Joe Biden and a row of suburban homes
Consolidated News Photos / Shutterstock

Biden plan aims to boost housing supply, improve affordability 

Proposals announced by the Biden administration ahead of the State of the Union earmark billions in tax credits and grants to increase homeownership.

March 7, 2024
3 minutes

Key points:

  • President Biden will ask Congress to provide $20 billion in grants to build and remodel 2 million homes.
  • The administration also wants to offer tax credits for first-time buyers and owners of starter homes who want to sell.
  • Policy changes include waiving lender’s title insurance on certain refinances and finding ways to lower closing costs.

The Biden administration has announced several proposals to address housing market challenges, including two that continue to plague buyers: low inventory and affordability.

The new initiatives were revealed ahead of the president's State of the Union address on March 7, and include a $5,000 first-time homebuyer tax credit, a $10,000 tax credit for owners of starter homes who are willing to sell, down payment assistance grants, and a combination of tax credits and $20 billion to encourage the construction or remodeling of more than 2 million homes.

  • The first-time buyer credit, aimed at middle-income buyers, would be valid for two years. The credit would equate to a 1.5 percentage point mortgage rate reduction on a median priced home, according to the White House news release.

  • The $10,000 starter-home credit is intended to incentivize owners of homes below the area median price to sell — but the buyer must be another owner-occupant, not an investor. The initiative could convince some potential sellers, hesitant to give up their locked-in low mortgage rates, to put their homes on the market, boosting inventory.

  • The down payment assistance grants are the core of a program known as the Downpayment Toward Equity Act, which was first introduced in Congress in 2021 but has yet to be enacted. The program would provide up to $25,000 in down payment assistance to first-generation homebuyers.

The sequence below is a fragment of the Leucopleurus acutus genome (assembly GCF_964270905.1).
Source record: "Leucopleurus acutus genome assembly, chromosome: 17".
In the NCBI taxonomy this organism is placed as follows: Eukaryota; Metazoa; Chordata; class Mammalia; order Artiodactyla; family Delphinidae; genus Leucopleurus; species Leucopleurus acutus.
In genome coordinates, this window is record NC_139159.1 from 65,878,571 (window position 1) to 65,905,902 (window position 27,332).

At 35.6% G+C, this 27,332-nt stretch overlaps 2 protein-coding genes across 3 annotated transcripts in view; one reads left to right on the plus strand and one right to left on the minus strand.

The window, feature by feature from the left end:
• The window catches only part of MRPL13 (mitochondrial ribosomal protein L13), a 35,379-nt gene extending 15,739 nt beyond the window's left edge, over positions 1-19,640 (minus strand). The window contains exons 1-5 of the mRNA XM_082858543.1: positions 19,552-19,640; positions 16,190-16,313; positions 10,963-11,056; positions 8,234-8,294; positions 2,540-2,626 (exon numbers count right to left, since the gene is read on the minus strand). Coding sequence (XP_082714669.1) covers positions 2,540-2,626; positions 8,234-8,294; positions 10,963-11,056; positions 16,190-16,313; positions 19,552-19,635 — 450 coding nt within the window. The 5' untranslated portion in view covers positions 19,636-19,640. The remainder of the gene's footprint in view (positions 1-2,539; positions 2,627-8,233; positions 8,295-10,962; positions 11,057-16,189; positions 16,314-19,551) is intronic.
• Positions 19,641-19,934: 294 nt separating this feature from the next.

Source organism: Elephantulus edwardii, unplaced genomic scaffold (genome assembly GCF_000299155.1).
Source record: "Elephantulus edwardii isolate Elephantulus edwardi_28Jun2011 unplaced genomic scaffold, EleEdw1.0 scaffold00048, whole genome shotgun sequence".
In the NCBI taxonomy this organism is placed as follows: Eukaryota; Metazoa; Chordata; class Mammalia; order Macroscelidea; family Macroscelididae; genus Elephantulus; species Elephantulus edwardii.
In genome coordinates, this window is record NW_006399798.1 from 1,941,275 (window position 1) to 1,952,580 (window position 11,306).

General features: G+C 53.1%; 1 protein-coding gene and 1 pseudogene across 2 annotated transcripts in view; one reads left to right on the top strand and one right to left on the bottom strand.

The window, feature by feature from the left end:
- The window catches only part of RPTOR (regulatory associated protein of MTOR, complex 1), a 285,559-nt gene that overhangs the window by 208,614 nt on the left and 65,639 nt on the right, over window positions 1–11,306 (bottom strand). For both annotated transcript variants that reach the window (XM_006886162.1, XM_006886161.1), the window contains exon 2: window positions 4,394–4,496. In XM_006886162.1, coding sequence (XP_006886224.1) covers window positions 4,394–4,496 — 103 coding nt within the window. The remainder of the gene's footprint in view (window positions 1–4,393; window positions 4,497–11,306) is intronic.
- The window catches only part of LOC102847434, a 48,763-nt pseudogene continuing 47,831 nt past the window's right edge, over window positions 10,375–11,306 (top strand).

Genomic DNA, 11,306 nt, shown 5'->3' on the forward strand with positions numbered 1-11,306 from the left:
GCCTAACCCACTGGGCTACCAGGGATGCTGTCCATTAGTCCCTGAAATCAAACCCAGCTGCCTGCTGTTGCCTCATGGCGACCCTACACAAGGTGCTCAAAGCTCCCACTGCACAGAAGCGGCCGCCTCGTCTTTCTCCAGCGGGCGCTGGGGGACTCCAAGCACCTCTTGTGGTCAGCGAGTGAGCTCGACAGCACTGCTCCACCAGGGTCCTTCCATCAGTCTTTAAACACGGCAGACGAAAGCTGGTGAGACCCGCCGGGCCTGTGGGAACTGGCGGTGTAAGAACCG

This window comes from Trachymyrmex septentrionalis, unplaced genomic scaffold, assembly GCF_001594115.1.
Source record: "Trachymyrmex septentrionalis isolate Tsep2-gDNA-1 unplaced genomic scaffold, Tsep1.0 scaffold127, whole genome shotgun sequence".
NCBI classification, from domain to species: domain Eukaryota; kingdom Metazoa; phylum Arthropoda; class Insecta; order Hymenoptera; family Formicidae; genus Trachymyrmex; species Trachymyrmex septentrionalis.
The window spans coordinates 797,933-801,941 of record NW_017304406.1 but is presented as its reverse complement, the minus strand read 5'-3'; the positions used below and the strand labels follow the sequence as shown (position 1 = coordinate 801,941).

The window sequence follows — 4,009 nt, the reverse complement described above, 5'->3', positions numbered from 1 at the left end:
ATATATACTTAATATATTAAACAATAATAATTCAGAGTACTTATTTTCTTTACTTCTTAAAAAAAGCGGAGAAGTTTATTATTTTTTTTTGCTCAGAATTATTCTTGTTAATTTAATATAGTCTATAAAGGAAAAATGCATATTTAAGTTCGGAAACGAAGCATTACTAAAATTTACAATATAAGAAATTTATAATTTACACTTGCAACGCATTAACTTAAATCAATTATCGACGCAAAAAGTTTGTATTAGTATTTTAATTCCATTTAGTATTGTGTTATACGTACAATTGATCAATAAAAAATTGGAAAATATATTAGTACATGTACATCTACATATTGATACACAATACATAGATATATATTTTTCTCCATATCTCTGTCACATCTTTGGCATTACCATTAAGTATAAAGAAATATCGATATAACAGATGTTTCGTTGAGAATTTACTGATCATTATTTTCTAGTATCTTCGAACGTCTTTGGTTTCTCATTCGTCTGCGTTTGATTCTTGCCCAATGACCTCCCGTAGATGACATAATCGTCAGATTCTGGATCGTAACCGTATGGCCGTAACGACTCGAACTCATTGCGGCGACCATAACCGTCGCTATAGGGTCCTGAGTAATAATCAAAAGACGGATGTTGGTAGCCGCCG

• The $20 billion in building grants — the Innovation Fund for Housing Expansion — is intended to spur the construction of both rental and for-sale housing.

Many of the proposals would need congressional approval, which President Joe Biden plans to ask for during the State of the Union Address.

Some of the proposed policy changes aren't dependent on Congress, however, including a pilot program to waive lender's title insurance on certain refinance loans.

In an effort to improve affordability by lowering closing costs, the Consumer Financial Protection Bureau will also be addressing "anticompetitive closing costs imposed by lenders on home buyers and homeowners," according to the news release.

Initial reactions

The title insurance waivers drew some praise from consumer groups, who say the program could help with housing affordability.

"The title insurance market has been broken for decades, and homeowners and new homebuyers have paid the price," said Douglas Heller, director of insurance for Consumer Federation of America. 

"At the moment when consumers are finalizing a consequential financial decision — buying or refinancing a home — they are forced to purchase title insurance to protect the lender in a market built on kickbacks to the agents who direct consumers toward an overpriced title insurance policy," Heller said.

As for the $20 billion building and renovation fund and other grant programs, it's too soon to know if they are just well-intended or will actually move the needle on housing supply, said Ali Wolf, chief economist at Zonda

"The proposed plan by the administration is aimed to at least help alleviate some of the housing shortage," Wolf said, noting that grants could encourage housing construction, particularly for entry-level homes.

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